Gilbert’s company was a regularly used interpreting service by the NH courts before the courts awarded a contract in 2006 to the Lutheran Social Services of Northern New England’s LanguageBank. Gilbert says that agencies like his and the language bank are able to maintain larger numbers of language specialists and are able to ensure a higher degree of quality in their interpreters and translators.
And higher quality in interpreting services, says NH Bar member Rosemary Dann, a recently elected member of the National Association of Judicial Interpreters and Translators (NAJIT) board of governors, should be the goal of the attorney as well as the interpreter. Dann believes that if interpreters hold themselves to a higher standard, both the justice system and the interpreting and translating field will benefit.
“It’s mandated by the US Constitution Title VI of the Civil Rights Act of 1964 and guidelines for compliance appear in Executive Order #13166. Higher quality will resolve cases more expediently,” she says. “It will also diminish the likelihood of miscarriages of justice and it will save taxpayers money by avoiding unnecessary appeals.”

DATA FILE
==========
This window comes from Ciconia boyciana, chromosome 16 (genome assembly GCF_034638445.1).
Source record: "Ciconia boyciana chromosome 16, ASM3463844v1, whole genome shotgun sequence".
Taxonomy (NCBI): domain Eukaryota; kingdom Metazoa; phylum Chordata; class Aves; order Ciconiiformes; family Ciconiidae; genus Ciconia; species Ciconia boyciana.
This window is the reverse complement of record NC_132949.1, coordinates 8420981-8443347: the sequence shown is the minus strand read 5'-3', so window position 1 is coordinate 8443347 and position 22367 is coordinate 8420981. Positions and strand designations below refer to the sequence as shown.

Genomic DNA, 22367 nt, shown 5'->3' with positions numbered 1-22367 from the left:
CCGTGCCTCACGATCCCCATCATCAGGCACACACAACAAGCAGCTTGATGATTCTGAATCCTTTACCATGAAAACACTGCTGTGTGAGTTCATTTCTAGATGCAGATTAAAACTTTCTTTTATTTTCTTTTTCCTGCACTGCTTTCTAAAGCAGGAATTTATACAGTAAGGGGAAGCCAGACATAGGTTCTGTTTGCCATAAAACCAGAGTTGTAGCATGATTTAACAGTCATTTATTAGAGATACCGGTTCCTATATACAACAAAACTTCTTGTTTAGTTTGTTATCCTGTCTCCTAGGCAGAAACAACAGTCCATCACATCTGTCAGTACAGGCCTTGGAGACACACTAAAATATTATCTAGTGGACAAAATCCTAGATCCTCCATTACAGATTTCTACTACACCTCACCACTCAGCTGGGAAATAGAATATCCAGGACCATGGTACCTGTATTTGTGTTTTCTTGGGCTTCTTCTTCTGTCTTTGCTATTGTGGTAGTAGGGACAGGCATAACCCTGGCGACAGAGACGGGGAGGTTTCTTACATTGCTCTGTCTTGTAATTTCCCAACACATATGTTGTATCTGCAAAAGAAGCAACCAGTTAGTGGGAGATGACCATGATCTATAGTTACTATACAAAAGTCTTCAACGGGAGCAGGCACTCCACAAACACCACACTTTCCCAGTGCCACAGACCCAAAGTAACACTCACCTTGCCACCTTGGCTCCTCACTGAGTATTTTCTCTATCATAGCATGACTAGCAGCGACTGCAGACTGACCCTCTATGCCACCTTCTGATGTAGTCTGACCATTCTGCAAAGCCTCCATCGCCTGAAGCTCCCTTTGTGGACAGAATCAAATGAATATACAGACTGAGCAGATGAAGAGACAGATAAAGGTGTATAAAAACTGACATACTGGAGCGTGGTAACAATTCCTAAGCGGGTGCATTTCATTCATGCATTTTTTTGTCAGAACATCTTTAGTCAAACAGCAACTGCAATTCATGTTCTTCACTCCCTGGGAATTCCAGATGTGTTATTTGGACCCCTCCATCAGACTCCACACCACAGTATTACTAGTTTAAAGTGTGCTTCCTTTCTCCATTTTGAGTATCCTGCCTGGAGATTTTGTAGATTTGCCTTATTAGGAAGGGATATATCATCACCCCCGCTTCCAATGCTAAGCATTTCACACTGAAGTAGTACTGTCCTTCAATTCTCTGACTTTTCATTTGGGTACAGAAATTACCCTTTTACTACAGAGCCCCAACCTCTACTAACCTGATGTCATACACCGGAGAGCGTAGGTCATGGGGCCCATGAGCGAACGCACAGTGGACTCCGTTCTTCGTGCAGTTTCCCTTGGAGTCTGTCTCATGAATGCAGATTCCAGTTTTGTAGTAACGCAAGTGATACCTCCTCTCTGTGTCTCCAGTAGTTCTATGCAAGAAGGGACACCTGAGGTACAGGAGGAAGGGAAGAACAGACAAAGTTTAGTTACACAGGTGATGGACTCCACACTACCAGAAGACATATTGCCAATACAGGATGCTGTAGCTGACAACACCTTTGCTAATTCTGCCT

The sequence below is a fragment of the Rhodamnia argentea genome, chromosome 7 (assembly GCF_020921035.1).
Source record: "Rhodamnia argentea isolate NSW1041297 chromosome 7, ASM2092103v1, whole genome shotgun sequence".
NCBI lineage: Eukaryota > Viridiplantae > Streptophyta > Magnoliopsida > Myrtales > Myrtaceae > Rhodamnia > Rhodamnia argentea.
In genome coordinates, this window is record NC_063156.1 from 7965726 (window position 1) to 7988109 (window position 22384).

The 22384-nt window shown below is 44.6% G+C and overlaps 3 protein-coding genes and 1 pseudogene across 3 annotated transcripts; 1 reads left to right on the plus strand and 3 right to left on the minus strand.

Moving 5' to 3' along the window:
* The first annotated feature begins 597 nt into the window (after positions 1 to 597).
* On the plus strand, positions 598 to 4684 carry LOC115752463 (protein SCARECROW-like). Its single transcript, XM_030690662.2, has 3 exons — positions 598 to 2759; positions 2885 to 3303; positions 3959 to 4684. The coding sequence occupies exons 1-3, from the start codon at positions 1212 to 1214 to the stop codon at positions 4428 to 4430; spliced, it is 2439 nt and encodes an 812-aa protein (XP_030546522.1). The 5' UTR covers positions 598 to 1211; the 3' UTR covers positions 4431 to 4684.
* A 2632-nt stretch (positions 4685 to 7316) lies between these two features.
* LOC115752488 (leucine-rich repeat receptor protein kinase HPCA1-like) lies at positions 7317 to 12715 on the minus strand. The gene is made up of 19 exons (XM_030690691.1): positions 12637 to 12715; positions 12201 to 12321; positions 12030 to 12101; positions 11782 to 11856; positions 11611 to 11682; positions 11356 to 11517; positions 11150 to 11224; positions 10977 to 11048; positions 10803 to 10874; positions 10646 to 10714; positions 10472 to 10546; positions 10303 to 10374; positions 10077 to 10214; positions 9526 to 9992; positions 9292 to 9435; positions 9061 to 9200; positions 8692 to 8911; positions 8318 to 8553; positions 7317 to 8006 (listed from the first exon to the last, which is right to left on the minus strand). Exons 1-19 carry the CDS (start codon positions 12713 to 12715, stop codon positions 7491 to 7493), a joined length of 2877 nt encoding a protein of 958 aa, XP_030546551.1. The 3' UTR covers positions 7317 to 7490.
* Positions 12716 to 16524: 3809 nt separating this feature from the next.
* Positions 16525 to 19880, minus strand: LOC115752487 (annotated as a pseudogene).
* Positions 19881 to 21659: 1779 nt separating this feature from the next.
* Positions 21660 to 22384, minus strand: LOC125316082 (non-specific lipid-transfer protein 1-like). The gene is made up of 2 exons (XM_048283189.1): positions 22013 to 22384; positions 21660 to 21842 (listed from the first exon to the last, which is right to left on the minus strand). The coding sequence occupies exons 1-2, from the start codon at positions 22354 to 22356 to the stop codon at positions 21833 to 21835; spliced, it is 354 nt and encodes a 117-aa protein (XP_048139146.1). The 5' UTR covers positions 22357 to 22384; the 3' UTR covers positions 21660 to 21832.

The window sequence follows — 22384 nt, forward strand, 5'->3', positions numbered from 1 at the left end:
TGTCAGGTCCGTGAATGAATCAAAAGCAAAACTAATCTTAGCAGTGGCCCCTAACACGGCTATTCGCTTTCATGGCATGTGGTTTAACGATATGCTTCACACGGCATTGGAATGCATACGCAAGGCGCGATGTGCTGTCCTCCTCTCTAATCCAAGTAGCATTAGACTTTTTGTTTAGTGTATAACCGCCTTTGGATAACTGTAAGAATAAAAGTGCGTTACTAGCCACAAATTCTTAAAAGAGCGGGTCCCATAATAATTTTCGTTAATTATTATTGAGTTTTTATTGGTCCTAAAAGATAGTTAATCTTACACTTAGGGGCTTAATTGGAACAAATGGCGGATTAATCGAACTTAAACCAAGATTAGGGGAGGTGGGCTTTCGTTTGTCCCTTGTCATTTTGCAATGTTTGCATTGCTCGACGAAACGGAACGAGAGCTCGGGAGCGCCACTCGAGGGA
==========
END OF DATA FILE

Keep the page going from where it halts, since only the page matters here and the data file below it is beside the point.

Today, many in the non-English-speaking community, allow their children, who usually learn English during their primary school education, to serve as interpreters for the parents or older family members. Dann says that the use of children as interpreters is unacceptable. Also, the use of adult, non-professional translators can pose similar problems.